The 7th Day (El 7º día)
A Violent History
In an isolated village in Extremadura, Spain, the Jiménez and Fuentes families have a violent history of land disputes, jealousy, envy, and violence. The explosive and the lyrical come together Carlos Saura’s “The 7th Day”, a dynamic social drama. The film uses a 1990 real-life massacre in a Spanish pueblo as the basis for a take on the persistence of evil and the tragedies it spawns.
Teenager Isabel Jimenez (Yohana Cobo) narrates the background to the events we see. Since the break-up between Luciana Fuentes (Victoria Abril) and Isabel’s uncle, Amadeo Jimenez (Juan Sanz), a feud between the families has been brewing, complicated by issues of land rights. The mentally unstable Jeronimo Fuentes (Ramon Fontsere) kills Amadeo and is sent to jail; on his release, he tries to stab Isabel’s father, butcher Jose (Jose Garcia) and is locked up again.
Jeronimo’s death in jail, together with the death of his mother when the family house is burned down (presumably by a Jimenez), provoke the remaining members of the Fuentes family into revenge. We have Jeronimo’s brothers, Antonio (Juan Diego) and Emilio (Jose Luis Gomez), and sisters, Luciana, now an older woman, and Angela (Ana Wagener). The four move to a nearby village, where they start to fester as the Jimenez family is doing its best to live a normal life: Jose is married to Carmen (Eulalia Ramon) and, apart from Isabel, they have two other daughters, Antonia (Irene Escolar) and Encarnacion (Alejandra Lozano). Like Isabel, they’re innocent of the family rivalry that threatens their happiness. Isabel, with the help of her boyfriend Chino (Oriol Vila), sets about figuring out the truth. He is helped by village idiot El Tonto (Carlos Hipolito), who claims to have seen her father setting the Fuentes house on fire.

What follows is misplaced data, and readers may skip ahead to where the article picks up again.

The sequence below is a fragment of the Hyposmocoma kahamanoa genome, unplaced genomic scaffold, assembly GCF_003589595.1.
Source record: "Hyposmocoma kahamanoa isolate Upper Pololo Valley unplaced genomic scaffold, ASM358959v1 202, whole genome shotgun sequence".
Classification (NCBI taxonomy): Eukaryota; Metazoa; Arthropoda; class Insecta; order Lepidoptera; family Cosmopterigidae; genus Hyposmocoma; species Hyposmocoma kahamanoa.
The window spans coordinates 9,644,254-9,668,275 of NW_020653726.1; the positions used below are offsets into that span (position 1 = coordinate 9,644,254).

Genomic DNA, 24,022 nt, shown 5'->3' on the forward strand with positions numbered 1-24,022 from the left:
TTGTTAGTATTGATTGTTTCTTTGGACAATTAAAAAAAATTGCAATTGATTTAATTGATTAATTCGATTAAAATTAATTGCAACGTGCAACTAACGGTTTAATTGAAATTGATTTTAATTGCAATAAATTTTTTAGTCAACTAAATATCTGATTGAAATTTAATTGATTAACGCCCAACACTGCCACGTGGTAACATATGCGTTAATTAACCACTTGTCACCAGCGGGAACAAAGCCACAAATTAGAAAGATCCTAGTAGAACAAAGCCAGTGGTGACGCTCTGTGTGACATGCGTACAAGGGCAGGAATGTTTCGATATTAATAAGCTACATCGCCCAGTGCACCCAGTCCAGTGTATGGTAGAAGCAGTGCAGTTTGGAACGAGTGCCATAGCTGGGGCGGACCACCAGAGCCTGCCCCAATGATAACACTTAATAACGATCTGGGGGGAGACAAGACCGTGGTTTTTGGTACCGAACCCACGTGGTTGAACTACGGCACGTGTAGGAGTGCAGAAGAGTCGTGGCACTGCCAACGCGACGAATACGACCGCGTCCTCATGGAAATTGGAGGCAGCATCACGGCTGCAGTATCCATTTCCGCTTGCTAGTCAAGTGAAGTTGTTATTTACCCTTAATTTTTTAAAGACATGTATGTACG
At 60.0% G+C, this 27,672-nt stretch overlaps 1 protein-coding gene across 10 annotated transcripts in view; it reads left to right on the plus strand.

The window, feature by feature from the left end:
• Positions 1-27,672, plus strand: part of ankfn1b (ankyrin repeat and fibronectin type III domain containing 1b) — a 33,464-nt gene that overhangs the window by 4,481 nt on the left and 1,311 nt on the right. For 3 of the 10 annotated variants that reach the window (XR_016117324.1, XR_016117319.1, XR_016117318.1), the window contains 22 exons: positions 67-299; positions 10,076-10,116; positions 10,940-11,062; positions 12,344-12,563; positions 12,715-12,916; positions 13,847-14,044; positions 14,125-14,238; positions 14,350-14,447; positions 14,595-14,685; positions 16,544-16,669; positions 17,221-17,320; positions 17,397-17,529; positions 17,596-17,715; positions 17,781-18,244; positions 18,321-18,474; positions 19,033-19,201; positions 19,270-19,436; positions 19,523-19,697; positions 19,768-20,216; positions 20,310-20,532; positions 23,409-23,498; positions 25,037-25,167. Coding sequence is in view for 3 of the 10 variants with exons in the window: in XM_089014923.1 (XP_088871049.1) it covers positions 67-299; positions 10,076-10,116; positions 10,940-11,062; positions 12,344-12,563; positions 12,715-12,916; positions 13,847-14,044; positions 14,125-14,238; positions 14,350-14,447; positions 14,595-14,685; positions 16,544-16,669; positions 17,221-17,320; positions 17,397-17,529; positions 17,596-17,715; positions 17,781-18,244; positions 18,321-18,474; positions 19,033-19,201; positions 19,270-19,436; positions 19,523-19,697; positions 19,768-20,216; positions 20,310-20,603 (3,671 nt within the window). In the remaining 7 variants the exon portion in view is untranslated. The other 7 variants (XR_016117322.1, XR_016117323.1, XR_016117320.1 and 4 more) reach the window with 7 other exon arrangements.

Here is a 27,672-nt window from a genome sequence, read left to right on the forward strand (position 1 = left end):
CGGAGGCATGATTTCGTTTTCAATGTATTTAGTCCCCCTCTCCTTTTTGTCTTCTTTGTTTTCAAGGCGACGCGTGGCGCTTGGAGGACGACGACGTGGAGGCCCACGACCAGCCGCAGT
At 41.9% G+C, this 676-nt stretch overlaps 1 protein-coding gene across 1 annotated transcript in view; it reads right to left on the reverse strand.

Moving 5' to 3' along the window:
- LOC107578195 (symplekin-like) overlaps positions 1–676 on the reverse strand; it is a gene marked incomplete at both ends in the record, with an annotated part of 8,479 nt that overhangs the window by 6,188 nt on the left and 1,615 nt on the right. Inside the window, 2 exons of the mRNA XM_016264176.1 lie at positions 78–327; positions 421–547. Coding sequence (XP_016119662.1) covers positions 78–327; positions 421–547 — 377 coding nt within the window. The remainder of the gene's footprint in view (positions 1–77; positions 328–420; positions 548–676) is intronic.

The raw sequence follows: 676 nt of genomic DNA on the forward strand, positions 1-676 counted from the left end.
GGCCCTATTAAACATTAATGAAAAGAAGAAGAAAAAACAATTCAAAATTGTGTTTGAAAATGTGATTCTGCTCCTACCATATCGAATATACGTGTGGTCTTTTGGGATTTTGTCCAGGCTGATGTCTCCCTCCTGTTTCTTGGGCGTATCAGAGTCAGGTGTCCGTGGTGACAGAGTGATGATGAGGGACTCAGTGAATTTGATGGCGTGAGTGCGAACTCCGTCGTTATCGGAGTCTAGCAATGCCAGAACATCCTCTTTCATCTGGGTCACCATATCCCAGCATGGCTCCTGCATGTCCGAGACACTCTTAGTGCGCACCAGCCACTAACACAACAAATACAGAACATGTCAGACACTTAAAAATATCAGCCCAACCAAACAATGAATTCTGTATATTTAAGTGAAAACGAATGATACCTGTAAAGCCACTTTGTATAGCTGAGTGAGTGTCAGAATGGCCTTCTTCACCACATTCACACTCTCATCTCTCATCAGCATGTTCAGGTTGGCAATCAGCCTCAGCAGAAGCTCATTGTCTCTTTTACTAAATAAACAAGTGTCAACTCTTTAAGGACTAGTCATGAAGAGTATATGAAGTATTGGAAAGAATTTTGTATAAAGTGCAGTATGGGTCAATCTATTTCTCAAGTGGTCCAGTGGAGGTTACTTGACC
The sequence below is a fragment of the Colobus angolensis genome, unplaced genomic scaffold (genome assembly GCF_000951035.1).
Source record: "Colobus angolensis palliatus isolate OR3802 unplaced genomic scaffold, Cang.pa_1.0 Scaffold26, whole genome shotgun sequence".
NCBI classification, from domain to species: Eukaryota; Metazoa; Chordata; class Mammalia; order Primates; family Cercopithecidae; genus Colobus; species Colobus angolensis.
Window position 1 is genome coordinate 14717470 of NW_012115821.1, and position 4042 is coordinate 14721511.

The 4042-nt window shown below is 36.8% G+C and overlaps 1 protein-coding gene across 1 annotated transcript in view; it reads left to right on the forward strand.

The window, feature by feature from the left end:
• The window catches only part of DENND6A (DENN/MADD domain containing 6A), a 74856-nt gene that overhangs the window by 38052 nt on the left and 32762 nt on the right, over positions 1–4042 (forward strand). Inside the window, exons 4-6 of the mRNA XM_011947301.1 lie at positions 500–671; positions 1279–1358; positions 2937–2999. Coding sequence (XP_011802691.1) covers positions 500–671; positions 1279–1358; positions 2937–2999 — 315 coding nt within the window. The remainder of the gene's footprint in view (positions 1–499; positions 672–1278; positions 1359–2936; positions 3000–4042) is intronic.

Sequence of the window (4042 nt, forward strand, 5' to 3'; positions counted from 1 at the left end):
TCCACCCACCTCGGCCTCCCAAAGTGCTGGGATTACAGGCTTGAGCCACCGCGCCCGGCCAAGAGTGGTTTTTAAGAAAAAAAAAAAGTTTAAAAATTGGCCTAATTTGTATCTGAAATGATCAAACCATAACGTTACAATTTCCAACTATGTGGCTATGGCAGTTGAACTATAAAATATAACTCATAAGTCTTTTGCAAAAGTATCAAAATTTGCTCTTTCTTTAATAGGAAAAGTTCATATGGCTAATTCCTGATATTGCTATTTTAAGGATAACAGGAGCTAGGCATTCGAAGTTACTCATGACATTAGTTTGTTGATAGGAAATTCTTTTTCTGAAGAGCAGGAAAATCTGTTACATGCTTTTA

With what later turns out to be tragic irony, Jose contemplates leaving the pueblo but eventually realize it won’t be financially possible. Meanwhile, in a nearby farmhouse, revenge is brewing as the Fuentes brothers are in social and psychological isolation.
There is an airy freshness to the Jimenez girls — all laughter and pale, fluttering dresses — and the grimness of the Fuentes quartet, surrounded by darkness, unkempt, tough-skinned, wearing coarse cloth and driven by bitterness about the past rather than hope for the future. The tragic showdown between these two worlds, in the village square, is a visual tour de force, both moving and shocking. We move nimbly between families and time frames in order to show the broader background via brief glimpses of village life. The performances are excellent all around.
Director Carlos Saura brings his full visual powers to this astonishing true story of a family feud that lasted some 30 years and nearly destroyed a village in 1990. The sun-drenched cinematography strikingly captures the colors and textures of the agricultural community while hinting at the revenge festering beneath the surface. As usual, Saura’s characters break into song frequently; it’s not a musical, but it beautifully shows how important music is in everyday Spanish culture, vividly demonstrating their energy and passions.
The screenplay builds the tension to almost unbearable levels of all-consuming bitterness, while normal life continues as well. Even though the Fuentes family is the villain here (from Isabel’s point of view), even their rough existence gets some sympathy, they’re the outcasts, so it is no wonder they become so mad.
The title refers to the day of creation when God rested, which Isabel notes is when the most horrible things happen. The film’s climax is shockingly powerful, emotional and terrifying as years of resentment and frustration boil over. While the story is involving and moving, it’s told in a surprisingly matter-of-fact way that refuses to find a lesson. It becomes our job to do so.